The devastation caused by the two cyclones in Vanuatu has raised fears for the safety of the remote tribe that worshipped the Duke of Edinburgh.
The kastom tribes of Tanna on the southern island of Vanuatu revered Prince Philip as one of their own, believing he was born on the island and inhabited by a great spirit. A delegation of Tannese men had even traveled to the UK in 2009 to meet the Duke in a quest to reconnect with him.
Now, after two cyclones in two days caused widespread devastation, there has been no contact with Tanna Island since the weekend. Military rescue teams from Australia, New Zealand, and France are rushing to Vanuatu, which was also hit by a 6.5 magnitude earthquake. However, as the period without contact from Tanna Island lengthens, apprehension grows. The southern islands, including Tanna, remain cut off because communication lines are still down, leaving many without power, clean water, or telecommunications.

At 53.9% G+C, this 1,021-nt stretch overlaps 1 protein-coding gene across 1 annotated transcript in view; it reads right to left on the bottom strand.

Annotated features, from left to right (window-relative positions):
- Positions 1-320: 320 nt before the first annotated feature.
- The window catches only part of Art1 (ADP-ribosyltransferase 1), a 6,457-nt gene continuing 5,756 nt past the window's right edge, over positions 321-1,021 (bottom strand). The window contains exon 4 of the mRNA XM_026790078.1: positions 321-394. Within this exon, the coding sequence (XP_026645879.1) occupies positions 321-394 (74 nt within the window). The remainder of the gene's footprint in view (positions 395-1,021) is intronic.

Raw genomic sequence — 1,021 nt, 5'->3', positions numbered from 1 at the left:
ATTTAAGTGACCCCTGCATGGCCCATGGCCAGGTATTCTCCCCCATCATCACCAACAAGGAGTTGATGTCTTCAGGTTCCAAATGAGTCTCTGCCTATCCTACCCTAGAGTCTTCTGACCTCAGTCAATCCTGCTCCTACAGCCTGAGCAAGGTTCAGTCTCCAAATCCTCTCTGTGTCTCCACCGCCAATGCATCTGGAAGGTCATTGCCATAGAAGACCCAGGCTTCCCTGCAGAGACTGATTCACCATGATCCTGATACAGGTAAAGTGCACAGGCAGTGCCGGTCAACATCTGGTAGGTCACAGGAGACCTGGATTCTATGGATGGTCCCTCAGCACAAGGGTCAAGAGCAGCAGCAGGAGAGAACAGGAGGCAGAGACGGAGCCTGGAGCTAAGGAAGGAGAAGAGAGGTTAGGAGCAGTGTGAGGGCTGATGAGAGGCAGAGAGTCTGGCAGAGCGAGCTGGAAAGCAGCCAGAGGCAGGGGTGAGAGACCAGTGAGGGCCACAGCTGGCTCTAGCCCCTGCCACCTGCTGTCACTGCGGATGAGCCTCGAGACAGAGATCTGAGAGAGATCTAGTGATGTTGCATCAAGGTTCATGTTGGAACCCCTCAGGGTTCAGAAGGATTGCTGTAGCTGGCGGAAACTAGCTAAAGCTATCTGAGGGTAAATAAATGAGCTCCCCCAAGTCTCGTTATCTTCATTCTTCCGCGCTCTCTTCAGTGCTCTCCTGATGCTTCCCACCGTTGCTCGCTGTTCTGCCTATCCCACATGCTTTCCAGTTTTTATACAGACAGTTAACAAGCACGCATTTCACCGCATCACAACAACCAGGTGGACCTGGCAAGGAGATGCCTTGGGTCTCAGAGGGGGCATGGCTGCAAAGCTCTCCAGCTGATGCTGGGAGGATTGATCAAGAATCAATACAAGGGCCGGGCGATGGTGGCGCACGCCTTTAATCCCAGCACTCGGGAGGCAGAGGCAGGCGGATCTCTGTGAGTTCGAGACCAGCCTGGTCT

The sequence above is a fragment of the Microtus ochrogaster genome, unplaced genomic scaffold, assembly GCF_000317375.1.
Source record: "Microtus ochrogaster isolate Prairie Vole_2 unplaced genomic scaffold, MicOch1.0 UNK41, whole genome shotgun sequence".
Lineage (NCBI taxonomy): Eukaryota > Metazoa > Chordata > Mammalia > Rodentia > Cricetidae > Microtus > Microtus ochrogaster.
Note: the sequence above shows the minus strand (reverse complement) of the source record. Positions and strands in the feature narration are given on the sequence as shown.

Vanuatu’s only female MP, Gloria Julia King, expressed her concern, stating, “To have had two category-four cyclones in less than a week is history in itself. It’s something that even the elders in our families haven’t seen before.” The National Disaster Management Office has estimated that about 80% of the country’s population of about 320,000 has been affected by the cyclones, including 125,500 children.
The situation in Vanuatu highlights the vulnerability of remote communities in the face of natural disasters. It is a reminder of the importance of disaster preparedness and emergency response in such areas. As we watch and wait for news from Tanna Island, we can only hope that the members of the kastom tribes and their families are safe and that they will soon be able to reconnect with the rest of the world.
During times of crisis, it is crucial that the global community comes together to provide aid and support to those who are affected. It is also necessary to take action to address the root causes of these disasters, including climate change, to mitigate future occurrences.